On examination, the patient’s best corrected visual acuity was 20/25 in each eye. Pupils were equal in size and reactivity in both light and dark settings, and there was no afferent pupillary defect. Color vision and confrontation visual fields were full in both eyes. Extraocular motility exam demonstrated approximately 75% limitation in adduction of the right eye but was otherwise full. Adducting saccadic movements were delayed in the right eye. Maddox rod testing revealed a 2 D exodeviation and 3 D right hypodeviation in primary gaze; however, testing in all gazes failed to reveal a distinct pattern. Facial sensation and muscle strength were intact. The right upper eyelid was ptotic, with a marginal reflex distance of –0.5 mm in the right eye and 2.5 mm in the left eye (Figure 1). Levator excursions were preserved bilaterally. Anterior segment exam was unremarkable except for mild nuclear sclerotic cataracts, and fundus exam was normal. General physical exam revealed an overall well-appearing man with no discernible physical or neurological deficits.
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The clinical picture of unilateral ptosis in conjunction with same-sided ocular motility dysfunction immediately raises concern for an oculomotor nerve (third cranial nerve) palsy. Pupil involvement is an important feature in the initial evaluation of a possible third nerve palsy. The fact that this patient did not demonstrate a dilated pupil made the possibility of an intracranial aneurysm, which is a life-threatening emergency, less likely.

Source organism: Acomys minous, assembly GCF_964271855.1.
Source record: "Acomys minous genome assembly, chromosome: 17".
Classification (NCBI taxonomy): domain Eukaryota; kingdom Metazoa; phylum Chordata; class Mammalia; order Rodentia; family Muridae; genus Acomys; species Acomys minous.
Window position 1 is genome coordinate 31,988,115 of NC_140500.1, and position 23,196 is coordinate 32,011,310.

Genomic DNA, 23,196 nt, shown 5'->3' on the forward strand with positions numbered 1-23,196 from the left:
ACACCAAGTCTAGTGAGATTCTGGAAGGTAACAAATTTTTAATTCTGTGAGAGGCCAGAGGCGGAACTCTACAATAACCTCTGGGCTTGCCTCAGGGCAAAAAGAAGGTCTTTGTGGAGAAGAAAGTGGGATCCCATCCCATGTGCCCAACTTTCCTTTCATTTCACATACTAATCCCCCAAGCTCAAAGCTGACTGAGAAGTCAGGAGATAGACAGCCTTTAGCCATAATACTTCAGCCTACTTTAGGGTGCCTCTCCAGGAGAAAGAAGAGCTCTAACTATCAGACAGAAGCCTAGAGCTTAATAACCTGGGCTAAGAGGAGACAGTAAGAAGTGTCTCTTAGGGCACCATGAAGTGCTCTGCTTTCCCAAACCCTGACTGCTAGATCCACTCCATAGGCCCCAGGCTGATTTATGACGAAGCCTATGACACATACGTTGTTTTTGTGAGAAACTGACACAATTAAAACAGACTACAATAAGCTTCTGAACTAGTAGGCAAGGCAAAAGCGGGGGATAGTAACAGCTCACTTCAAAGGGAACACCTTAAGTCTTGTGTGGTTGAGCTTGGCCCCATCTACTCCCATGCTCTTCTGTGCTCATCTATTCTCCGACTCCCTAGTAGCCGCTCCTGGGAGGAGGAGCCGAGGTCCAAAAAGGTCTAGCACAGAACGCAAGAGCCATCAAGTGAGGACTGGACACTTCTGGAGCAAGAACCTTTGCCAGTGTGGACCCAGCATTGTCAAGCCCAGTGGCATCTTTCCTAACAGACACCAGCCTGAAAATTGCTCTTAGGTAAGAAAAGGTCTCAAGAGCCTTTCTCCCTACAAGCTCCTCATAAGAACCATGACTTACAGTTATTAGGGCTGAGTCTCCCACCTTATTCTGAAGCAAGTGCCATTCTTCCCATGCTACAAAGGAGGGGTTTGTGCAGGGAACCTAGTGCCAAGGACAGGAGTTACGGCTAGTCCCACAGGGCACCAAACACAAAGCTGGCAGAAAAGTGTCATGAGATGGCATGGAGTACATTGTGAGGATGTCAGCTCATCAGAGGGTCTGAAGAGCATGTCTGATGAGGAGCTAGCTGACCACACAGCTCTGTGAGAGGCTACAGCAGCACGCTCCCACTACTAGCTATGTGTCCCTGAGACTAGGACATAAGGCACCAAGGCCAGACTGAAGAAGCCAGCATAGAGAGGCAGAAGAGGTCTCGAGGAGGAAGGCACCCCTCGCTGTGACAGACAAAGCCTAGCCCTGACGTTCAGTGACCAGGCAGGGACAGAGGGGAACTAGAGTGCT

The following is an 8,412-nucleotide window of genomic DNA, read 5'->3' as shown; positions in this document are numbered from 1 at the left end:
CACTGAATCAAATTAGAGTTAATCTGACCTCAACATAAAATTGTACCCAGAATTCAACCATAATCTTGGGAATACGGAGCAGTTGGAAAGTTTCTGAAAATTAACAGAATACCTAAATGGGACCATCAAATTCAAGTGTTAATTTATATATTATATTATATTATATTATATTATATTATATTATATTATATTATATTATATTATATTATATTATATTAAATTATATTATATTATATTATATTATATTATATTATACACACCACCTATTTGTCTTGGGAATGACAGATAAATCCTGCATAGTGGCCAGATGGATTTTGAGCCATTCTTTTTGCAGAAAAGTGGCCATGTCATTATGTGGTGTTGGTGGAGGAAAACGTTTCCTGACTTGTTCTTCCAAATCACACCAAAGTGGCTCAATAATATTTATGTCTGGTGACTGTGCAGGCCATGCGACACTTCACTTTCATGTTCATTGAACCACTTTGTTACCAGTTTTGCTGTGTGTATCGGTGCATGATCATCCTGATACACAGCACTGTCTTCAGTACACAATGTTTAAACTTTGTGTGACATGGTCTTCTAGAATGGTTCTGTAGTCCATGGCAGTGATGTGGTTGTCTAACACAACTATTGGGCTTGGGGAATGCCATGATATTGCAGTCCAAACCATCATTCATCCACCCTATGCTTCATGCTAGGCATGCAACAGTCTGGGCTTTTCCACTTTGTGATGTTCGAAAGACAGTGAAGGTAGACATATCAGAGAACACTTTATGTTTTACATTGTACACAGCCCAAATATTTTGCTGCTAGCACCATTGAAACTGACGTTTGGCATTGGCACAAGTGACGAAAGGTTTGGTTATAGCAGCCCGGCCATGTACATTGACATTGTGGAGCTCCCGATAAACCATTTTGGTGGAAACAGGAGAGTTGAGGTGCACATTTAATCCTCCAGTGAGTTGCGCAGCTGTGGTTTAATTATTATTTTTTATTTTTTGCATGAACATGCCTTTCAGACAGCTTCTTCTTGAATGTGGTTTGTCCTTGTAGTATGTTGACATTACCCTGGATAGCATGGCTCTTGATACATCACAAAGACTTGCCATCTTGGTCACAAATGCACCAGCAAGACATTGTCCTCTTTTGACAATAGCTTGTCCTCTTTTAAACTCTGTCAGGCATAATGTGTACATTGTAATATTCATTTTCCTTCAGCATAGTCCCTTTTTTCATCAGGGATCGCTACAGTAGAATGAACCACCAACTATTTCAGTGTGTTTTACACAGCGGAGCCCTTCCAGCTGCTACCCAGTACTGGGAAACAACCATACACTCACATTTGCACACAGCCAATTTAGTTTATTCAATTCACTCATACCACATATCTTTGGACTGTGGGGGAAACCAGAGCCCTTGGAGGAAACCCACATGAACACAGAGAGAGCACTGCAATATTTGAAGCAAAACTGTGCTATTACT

The differential diagnosis for pupil-sparing third nerve palsies includes compressive, ischemic, infectious and inflammatory etiologies. Evolving aneurysms and tumors hardly ever affect motor fibers of the third nerve before compression of the pupillary fibers. The most common cause of a pupil-sparing third nerve palsy in an adult is ischemia from microvascular disease due to diabetes or hypertension. Giant cell arteritis must be considered in an adult with an acute cranial neuropathy and associated systemic symptoms due to inflammation. Infectious causes include herpes virus, Lyme disease, syphilis and tuberculosis, and inflammatory conditions such as sarcoidosis or granulomatosis with polyangiitis can also lead to a pupil-sparing third nerve palsy. Trauma and migraine can cause third nerve palsies; however, these tend to involve the pupil, and our patient had no recent history of trauma.